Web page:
EMC announced yesterday that it has shattered the performance limits it previously set for storage throughput and bandwidth in a VMware vSphere® 5 environment, providing breakneck performance for customers’ cloud initiatives.
Performance testing of an EMC® Symmetrix® VMAX® storage system connected with six Emulex LPe12002 8Gb/s Fibre Channel Host Bus adapters (HBAs) achieved in excess of 1,000,000 input/output operations per second (IOPS). The Symmetrix VMAX system was configured with eight engines and 960 disk drives. The testing showed that at peak load, the Symmetrix VMAX was able to support a virtual machine (VM)-level response time of two milliseconds and illustrated the ability of VMware vSphere 5, the Symmetrix VMAX and Emulex LPe12002 HBAs to leverage the scaling and performance of the latest Intel® Xeon® processors.
The Fibre Channel HBA that links servers to storage networks provides a critical connection in the flow of data. Emulex 8Gb/s dual-channel HBAs boast high-performance throughput, more effective CPU utilization, and 127% greater second channel I/O transaction performance. While other 8Gb/s Fibre Channel HBAs deliver optimum throughput through only one channel, with performance degrading significantly through the second port, Emulex HBAs deliver the highest data throughput on both channels. With both channels operating efficiently, performance bottlenecks in the server, in which they are placed, are a non-issue. Additionally, no port, electrical power or cooling is wasted.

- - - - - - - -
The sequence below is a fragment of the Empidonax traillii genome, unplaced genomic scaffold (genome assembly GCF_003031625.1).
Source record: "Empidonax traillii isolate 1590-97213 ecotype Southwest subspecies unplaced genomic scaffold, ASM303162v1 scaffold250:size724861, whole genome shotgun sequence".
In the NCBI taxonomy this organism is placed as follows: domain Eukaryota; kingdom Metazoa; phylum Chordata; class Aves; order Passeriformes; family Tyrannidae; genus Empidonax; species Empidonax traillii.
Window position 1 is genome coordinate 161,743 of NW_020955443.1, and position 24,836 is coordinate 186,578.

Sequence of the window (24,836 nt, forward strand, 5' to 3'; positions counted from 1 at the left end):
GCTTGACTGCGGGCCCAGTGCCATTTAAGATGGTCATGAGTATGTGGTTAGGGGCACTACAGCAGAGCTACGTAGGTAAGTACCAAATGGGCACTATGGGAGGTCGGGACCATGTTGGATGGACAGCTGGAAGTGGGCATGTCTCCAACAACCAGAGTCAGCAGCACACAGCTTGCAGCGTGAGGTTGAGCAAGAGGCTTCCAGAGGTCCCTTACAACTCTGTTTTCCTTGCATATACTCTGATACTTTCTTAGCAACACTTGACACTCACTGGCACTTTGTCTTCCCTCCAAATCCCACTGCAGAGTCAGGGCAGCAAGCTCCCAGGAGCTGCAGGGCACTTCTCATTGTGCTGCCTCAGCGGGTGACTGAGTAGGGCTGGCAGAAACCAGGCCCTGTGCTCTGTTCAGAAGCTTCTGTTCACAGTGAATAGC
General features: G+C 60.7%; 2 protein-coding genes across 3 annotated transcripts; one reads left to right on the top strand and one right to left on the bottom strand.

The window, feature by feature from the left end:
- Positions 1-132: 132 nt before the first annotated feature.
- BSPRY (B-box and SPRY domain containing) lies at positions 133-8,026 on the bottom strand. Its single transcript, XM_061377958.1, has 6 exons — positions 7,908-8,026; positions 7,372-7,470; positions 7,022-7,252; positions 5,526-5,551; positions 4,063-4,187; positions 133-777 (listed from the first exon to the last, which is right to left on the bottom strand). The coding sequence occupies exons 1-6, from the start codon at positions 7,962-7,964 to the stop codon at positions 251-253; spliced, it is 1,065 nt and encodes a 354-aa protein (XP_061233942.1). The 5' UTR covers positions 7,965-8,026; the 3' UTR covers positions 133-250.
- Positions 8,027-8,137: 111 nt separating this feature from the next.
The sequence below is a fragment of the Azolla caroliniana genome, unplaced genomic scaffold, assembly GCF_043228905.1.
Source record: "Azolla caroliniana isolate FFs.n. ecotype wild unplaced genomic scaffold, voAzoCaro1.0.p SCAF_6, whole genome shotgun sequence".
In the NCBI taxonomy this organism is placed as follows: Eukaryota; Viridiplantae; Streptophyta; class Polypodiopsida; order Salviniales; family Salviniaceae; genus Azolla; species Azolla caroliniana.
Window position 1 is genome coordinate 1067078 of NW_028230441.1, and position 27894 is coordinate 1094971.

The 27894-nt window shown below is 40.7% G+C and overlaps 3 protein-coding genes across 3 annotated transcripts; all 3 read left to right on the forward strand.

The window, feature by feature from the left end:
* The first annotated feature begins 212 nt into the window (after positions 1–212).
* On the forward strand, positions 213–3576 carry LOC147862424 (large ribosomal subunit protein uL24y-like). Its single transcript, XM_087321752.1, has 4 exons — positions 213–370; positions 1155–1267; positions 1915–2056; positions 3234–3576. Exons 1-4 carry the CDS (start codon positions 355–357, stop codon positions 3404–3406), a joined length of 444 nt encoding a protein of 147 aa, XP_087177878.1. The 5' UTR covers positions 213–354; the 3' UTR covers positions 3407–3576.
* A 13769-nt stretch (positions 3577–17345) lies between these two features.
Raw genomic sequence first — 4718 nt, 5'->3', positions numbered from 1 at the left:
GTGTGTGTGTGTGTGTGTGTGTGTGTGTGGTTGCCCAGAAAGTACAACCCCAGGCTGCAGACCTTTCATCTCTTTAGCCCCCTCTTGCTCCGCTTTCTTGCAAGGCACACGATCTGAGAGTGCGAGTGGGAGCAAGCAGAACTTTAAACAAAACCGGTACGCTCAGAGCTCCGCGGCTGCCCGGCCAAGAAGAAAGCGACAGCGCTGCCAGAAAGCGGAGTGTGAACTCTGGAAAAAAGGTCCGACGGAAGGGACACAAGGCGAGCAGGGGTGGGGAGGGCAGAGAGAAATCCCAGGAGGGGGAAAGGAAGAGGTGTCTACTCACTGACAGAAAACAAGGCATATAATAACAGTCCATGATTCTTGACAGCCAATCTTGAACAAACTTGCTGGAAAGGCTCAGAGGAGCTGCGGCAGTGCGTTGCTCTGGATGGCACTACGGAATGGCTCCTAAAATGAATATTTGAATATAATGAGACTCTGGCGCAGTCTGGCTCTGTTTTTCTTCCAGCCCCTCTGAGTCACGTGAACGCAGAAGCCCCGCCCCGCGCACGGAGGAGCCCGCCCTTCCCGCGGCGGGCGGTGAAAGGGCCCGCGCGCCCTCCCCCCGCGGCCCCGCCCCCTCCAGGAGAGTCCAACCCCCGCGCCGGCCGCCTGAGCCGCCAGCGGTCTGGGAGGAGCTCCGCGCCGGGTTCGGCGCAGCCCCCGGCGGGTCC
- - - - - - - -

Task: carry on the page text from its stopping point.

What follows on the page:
Achieving over one million IOPS with an 8KB request size through the least number of HBAs required the HBAs to collectively provide 8Gb/s of throughput. Although five dual-channel 8Gb/s Fibre Channel HBAs could theoretically meet the 8Gb per second throughput requirement, at that throughput, each HBA would be operating near the HBA’s saturation level. To ensure sufficient concurrency and still have enough capacity to push over a million IOPS, six HBAs were used. This required each HBA to support at least 1.3GB per second.
VMware’s performance engineers shared this IOMeter screen shot with us that shows OVER 1 Million IOPS. Enough said.